4 Nov 2009 | BIOETHICS
New Zealand’s Catholic Bishops are calling on the government to address questions raised in a study on the links between abortion and mental health.
A University of Otago study of more than 500 women found that abortion can increase the risk of developing common mental health problems such as depression and anxiety. It also found that the risk of mental illness was proportional to the degree of distress associated with the abortion procedure.
In New Zealand the Abortion Supervisory Committee reports that more than 90 per cent of abortions are carried out to reduce mental health risk to the mother.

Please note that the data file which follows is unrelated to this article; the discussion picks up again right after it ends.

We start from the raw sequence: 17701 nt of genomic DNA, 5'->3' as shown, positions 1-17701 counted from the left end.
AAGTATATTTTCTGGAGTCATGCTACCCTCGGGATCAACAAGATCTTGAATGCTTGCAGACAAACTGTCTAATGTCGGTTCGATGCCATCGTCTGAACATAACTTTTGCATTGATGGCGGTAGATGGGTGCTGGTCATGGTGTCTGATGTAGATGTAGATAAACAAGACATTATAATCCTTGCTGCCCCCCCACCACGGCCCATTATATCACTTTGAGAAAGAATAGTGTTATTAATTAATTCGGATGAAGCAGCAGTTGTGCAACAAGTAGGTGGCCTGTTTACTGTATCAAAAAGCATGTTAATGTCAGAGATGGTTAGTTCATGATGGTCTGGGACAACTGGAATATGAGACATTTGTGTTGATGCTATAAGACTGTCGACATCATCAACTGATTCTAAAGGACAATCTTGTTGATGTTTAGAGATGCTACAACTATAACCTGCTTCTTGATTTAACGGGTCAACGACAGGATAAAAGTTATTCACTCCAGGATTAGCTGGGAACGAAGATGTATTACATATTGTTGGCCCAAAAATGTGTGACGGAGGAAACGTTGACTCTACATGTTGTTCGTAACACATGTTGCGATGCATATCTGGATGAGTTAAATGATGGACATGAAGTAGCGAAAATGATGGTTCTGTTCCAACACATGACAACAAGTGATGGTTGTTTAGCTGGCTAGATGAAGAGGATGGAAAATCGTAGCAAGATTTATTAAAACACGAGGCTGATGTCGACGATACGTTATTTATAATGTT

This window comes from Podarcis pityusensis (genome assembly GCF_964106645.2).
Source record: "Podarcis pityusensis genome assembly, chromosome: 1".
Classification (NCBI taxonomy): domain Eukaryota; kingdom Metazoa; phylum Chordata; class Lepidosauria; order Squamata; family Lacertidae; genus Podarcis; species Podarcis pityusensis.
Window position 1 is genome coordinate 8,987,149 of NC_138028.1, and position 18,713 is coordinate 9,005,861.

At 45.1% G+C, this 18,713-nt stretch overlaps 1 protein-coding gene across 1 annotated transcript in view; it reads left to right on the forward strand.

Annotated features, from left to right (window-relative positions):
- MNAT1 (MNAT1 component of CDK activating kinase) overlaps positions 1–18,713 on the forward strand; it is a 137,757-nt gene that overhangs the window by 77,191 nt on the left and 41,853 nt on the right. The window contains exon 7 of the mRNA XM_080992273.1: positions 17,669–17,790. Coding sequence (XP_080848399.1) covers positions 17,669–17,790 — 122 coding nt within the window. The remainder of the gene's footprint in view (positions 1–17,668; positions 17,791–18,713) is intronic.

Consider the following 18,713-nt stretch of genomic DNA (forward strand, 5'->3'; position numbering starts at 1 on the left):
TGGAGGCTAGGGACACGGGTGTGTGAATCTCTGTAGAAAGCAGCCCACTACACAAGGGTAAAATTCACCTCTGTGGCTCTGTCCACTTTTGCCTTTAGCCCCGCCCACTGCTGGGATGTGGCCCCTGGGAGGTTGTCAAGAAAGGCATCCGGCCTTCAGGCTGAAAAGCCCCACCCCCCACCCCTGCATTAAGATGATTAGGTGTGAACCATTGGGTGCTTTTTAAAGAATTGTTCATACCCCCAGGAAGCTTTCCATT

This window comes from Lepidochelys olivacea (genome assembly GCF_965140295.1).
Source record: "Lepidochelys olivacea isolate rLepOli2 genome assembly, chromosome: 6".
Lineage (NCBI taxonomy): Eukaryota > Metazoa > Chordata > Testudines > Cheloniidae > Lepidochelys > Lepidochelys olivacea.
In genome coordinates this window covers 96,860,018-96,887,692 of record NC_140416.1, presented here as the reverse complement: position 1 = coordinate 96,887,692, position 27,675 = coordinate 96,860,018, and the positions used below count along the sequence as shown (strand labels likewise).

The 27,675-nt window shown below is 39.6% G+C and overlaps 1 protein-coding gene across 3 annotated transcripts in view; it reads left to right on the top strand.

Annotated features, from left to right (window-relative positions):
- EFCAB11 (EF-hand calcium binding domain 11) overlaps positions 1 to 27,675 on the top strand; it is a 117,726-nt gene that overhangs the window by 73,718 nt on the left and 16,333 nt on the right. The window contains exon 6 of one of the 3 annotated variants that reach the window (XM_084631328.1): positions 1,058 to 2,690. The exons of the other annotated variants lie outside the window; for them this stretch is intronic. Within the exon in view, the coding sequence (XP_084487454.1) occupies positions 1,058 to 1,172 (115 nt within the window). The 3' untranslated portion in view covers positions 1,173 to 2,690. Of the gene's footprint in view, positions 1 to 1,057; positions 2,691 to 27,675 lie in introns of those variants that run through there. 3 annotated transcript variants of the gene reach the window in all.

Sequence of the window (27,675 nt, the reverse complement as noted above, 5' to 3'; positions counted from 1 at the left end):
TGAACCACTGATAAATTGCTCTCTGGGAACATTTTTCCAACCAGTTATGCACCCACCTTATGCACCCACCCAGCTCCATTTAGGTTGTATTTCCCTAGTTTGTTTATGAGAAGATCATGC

The Otago University study raises important questions about the practice of justifying termination of pregnancy on the grounds that this procedure will reduce risks of mental health problems in women having unwanted pregnancy. The researchers concluded that there is currently no evidence to support the assumptions underlying this practice, and the findings of the study suggest that abortion may, in fact, increase mental health risks among those women who find seeking and obtaining an abortion a distressing experience.
Archbishop John Dew of Wellington says the effects of an abortion on mental health are a concern for the Catholic Church.
“The Church has a real concern for those who might suffer depression or anxiety and develop mental health problems as a result of having an abortion. It has always tried to show care and compassion, and has an organisation called Project Rachel which assists people who have been affected by the abortion process.”